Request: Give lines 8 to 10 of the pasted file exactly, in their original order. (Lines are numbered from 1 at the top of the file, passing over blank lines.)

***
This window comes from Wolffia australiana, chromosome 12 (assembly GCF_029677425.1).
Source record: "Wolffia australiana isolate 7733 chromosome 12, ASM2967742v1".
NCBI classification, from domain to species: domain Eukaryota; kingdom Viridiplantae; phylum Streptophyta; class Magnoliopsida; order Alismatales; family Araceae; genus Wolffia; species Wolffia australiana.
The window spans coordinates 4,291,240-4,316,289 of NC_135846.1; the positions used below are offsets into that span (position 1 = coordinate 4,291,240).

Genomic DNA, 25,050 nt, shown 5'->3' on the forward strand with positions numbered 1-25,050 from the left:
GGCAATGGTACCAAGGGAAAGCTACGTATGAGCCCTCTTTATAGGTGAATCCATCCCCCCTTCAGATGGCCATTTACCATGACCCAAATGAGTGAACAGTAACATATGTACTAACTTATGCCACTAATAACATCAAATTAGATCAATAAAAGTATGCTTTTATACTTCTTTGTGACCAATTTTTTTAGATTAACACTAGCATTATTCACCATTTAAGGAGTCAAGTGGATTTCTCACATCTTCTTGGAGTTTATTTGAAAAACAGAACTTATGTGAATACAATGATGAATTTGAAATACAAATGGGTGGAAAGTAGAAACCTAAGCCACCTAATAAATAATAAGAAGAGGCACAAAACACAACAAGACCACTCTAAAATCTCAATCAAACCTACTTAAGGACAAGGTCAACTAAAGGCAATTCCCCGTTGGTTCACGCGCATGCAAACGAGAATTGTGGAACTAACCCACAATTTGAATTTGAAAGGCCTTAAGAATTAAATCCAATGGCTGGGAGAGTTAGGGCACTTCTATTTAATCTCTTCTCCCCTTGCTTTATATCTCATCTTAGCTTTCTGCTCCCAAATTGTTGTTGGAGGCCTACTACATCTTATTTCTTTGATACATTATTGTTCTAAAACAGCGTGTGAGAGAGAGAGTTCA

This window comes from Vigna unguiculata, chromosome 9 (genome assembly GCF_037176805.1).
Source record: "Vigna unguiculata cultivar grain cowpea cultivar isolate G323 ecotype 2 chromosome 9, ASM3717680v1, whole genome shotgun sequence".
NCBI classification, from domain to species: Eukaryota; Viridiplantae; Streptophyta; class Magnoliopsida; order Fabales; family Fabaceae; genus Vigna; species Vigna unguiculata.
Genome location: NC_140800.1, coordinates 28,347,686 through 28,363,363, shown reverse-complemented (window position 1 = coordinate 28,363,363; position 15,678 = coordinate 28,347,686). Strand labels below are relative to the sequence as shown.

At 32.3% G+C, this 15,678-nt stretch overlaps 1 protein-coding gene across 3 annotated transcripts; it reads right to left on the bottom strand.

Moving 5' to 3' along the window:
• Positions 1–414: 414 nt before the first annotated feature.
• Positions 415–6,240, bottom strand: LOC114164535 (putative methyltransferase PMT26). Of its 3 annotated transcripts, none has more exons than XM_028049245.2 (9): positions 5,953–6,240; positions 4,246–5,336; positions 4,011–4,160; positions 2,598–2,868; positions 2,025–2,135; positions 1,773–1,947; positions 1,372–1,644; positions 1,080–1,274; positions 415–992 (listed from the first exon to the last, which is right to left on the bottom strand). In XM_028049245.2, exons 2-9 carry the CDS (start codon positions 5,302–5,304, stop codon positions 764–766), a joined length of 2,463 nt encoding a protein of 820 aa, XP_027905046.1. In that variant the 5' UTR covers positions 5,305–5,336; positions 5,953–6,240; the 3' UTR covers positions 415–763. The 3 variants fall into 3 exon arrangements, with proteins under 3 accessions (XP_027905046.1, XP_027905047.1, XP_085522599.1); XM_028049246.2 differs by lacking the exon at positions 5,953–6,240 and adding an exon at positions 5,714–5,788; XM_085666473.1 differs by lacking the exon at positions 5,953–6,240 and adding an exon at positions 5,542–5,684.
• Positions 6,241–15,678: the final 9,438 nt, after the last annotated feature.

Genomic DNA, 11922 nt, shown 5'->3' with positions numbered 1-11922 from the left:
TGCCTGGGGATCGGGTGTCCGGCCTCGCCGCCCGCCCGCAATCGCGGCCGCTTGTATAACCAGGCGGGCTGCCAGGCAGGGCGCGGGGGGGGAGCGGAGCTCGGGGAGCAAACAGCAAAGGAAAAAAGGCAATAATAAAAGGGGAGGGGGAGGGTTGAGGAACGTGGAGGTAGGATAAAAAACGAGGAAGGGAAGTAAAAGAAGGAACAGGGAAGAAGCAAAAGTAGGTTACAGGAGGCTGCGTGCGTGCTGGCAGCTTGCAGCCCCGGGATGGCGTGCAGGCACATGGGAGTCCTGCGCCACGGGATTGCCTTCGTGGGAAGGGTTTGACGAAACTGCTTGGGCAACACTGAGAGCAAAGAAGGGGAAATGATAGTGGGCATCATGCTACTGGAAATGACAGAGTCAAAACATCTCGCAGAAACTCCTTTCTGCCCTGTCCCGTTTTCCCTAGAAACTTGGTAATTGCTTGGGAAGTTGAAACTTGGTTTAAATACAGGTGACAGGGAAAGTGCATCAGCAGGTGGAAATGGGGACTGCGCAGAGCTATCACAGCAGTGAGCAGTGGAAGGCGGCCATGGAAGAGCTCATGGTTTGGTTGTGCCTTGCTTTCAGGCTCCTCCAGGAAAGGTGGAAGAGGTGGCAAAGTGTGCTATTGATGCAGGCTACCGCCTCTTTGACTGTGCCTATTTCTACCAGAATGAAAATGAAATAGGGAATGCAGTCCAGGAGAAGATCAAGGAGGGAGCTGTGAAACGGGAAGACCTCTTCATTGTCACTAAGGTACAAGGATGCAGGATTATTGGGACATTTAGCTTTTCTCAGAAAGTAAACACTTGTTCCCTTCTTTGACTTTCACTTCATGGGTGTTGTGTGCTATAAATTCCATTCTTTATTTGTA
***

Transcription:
Source record: "Vigna unguiculata cultivar grain cowpea cultivar isolate G323 ecotype 2 chromosome 9, ASM3717680v1, whole genome shotgun sequence".
NCBI classification, from domain to species: Eukaryota; Viridiplantae; Streptophyta; class Magnoliopsida; order Fabales; family Fabaceae; genus Vigna; species Vigna unguiculata.
Genome location: NC_140800.1, coordinates 28,347,686 through 28,363,363, shown reverse-complemented (window position 1 = coordinate 28,363,363; position 15,678 = coordinate 28,347,686). Strand labels below are relative to the sequence as shown.